Response 1: David Stevens
Thinking about this question, one might point to the impact of sports and other extra curricular activities, lack of interest on the parents’ part, family logistics, and more. All of these reasons either obscure or mistake the value, and promise of the Wednesday night service. Those of us who attend can continue to cherish the value and promise of Wednesday evening testimony services for young people.
I love these opportunities to hear the word of God together and to share with one another the practical inspiration and healing impact of Christian Science. The readings are fresh inspirations about God as infinite Love, all good, here, now. They always include our status as God’s own children and how knowing that brings freedom, harmony, health, ability, and joy to our lives. They turn us back to Christ Jesus’ forever relevant example. The testimonies of healing are present proofs of “God with us” and our status as “joint heirs with Christ” (Rom. 8:17). All over the world children and adults are experiencing God’s higher law right where some other law tries to say, “you are hurt, sick, stuck, limited.” There’s got to be a venue for sharing this meaningful news and thanks to Mrs. Eddy’s listening, there is!
In 6th grade I sat in a Wednesday service, worried about a relationship problem at school. The message that we are children of God and therefore good came through the readings, the hymns, and the testimonies. I suddenly knew what to think and do. I could identify myself and the other boy this way. The problem was solved. In college I sat in a testimony meeting, frustrated by a nagging football injury. Somehow, hobbling out of that service I knew that healing was possible at that moment. I called a Christian Science practitioner and was completely and permanently free from the injury the next day.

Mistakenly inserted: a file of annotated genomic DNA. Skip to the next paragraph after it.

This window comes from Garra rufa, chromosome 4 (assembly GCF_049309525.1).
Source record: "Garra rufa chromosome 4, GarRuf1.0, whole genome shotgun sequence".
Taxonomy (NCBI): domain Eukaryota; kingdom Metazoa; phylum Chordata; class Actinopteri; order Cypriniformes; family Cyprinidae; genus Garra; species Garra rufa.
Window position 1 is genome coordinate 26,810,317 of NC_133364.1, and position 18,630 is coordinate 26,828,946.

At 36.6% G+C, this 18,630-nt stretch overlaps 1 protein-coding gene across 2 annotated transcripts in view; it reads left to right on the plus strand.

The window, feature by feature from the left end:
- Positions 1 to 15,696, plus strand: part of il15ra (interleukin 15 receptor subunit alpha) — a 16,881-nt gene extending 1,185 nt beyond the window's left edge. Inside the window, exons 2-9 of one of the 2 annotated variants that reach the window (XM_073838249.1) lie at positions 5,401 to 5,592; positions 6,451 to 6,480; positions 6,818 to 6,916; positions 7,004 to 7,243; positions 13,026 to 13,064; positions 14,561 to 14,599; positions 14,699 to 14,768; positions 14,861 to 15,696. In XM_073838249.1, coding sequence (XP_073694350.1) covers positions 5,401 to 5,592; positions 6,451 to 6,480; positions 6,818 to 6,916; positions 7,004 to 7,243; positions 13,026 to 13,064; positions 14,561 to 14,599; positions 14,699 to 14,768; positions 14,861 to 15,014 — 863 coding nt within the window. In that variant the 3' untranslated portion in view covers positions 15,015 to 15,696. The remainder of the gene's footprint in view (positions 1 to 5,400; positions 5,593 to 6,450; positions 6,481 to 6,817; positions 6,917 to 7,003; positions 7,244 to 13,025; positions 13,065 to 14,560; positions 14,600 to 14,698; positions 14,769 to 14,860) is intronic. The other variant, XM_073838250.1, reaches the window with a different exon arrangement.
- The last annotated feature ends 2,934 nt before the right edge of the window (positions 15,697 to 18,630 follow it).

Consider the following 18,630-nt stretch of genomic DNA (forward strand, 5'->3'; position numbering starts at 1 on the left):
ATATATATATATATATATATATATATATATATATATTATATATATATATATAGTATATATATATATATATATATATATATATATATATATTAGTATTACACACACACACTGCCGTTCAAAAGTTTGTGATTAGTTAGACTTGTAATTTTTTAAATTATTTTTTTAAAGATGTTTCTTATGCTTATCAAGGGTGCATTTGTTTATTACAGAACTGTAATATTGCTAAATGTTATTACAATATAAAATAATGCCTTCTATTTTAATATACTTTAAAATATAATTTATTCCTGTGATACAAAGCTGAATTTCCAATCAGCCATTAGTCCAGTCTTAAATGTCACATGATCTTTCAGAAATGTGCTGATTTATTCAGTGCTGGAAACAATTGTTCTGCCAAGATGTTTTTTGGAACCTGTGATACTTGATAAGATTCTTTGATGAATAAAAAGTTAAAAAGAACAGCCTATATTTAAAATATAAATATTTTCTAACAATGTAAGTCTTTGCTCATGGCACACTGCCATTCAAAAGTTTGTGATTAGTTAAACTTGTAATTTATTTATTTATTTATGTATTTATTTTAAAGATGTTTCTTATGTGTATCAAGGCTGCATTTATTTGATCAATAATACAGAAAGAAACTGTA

It’s hard to think of a more practical dialogue of Love, available to all, affirming the worth and divine rights of every person. Every child deserves to feel this, and every child who visits these services will feel this.
Response 2: Shelly Richardson
I remember years ago when I first started bringing my girls to Wednesday night testimony meetings. Someone asked me if I was worried if bringing him or her would eventually turn them away from Christian Science. They wondered if attending two services a week was too much?
Around that time, three of their girlfriends were attending classes for their Bat Mitzvah. It was a monumental commitment over several years to learn Hebrew and study the Torah. I started asking myself what limitations I was putting on youth and their natural desire to learn about God. Did I believe that the structure of church that Mary Baker Eddy established was for members of all ages? Did I really believe that there was nothing more important for my children’s well being than learning about the Science of the Christ? Did I believe that children and youth were integral to our vision of Church?
As my thoughts about church changed, it was normal and natural for my kids to attend Wednesday testimony meetings. Now I see those meetings as the perfect bridge between Sunday School and church whether kids go once a month or every week. It’s a time for the congregation to celebrate together, humbly learn from each other, and cherish every fresh and seasoned idea of God.
Sure, kids have homework, sports, and rehearsals and we all want our kids to have healthy structure in their lives, but as I grew to see that church was “the structure of Truth and Love,” (see Science and Health, p. 583) all the other activities fell into place.
Our family has visited lots of Christian Science churches that have young people attending on Wednesdays. You can feel the mutual commitment on the part of the membership that both Testimony meetings and youth are vital. That prayerful commitment melts all obstacles.